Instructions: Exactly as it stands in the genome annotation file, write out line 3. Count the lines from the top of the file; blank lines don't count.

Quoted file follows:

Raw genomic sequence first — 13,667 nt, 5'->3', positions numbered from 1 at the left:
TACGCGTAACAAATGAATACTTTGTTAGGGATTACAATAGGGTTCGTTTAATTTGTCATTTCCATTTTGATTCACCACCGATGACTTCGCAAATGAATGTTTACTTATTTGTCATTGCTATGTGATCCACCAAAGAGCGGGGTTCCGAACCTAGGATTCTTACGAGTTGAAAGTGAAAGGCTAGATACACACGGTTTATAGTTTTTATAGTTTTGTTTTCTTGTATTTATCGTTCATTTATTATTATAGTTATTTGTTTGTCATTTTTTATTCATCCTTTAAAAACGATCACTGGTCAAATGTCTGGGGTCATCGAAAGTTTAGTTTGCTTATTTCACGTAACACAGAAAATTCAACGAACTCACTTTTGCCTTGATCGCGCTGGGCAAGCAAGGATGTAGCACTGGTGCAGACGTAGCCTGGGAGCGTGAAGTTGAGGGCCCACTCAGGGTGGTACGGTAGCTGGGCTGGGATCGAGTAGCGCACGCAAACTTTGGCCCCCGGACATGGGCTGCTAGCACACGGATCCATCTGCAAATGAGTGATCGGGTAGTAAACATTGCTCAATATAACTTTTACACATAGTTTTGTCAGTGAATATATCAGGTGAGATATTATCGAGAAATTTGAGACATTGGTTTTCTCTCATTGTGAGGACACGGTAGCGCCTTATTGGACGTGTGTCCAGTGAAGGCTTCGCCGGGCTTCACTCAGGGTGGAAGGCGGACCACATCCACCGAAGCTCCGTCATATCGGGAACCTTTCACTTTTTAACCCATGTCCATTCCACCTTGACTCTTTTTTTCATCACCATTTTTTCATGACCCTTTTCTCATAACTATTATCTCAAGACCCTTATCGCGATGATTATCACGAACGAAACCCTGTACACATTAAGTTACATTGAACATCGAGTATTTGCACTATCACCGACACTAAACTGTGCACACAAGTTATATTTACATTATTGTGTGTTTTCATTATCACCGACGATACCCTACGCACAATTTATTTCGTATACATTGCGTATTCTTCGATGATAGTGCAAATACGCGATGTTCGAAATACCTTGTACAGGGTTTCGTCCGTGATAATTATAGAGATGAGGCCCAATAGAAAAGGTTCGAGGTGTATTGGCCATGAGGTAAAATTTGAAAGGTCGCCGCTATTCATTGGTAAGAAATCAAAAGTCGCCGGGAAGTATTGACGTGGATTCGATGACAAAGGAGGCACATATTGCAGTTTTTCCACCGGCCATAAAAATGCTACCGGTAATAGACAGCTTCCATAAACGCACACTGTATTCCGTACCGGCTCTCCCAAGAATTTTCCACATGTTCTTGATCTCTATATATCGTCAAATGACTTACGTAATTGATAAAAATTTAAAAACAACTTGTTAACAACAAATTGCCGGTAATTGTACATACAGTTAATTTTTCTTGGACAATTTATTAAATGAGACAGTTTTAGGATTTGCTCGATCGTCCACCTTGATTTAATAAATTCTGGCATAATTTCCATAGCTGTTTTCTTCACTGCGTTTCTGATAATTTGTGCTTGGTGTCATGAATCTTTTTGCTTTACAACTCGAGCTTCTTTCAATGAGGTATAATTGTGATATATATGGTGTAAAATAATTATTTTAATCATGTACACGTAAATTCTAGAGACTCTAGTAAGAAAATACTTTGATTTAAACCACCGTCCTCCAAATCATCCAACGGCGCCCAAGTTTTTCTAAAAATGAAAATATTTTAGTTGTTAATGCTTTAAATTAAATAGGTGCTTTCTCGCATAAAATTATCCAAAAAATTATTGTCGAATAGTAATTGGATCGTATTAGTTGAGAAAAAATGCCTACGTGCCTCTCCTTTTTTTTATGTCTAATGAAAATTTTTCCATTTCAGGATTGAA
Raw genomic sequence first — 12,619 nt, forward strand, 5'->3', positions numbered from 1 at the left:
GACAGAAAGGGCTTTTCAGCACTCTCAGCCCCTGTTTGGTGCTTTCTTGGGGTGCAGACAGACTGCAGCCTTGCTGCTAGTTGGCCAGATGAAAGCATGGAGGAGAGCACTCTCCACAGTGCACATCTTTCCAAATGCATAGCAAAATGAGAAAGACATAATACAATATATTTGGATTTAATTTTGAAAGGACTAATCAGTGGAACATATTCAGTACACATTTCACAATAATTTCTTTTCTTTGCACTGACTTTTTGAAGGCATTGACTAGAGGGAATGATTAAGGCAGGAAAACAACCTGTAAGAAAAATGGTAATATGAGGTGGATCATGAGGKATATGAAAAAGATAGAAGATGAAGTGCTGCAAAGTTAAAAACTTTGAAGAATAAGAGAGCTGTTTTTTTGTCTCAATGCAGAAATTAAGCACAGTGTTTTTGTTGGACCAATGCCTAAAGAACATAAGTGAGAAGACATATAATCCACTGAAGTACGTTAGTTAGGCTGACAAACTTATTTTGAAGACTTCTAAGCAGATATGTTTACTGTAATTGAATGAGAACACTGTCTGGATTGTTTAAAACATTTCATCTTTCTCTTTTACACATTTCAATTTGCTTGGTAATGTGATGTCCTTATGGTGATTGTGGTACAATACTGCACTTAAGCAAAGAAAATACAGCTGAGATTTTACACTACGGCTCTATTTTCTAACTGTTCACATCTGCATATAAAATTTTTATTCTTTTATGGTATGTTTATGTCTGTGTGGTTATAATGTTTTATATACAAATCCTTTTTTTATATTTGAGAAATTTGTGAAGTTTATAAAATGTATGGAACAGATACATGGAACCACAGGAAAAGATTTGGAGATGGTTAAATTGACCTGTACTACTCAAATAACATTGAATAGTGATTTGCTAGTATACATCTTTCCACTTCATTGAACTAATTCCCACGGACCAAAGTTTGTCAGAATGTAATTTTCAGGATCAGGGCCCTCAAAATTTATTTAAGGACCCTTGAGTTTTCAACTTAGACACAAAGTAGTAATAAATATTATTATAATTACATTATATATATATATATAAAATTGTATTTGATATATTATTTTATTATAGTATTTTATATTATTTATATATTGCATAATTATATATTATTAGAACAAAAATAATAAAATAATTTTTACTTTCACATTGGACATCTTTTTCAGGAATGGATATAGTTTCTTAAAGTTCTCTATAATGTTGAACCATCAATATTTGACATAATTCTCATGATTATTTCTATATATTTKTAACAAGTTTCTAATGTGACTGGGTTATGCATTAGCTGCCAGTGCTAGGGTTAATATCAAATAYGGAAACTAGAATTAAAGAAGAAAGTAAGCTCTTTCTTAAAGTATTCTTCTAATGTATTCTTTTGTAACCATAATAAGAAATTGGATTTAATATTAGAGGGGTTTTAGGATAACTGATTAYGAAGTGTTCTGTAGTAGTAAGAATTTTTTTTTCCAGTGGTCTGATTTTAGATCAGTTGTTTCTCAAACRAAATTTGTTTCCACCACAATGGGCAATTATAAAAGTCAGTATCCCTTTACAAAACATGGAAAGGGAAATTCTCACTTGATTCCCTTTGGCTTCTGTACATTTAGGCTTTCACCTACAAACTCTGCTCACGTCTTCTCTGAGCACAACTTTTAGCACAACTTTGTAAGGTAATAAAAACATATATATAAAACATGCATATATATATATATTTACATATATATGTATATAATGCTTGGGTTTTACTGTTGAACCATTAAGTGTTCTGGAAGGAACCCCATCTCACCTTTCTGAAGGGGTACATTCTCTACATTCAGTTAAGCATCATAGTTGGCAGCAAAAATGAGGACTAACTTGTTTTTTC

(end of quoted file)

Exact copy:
Raw genomic sequence first — 12,619 nt, forward strand, 5'->3', positions numbered from 1 at the left: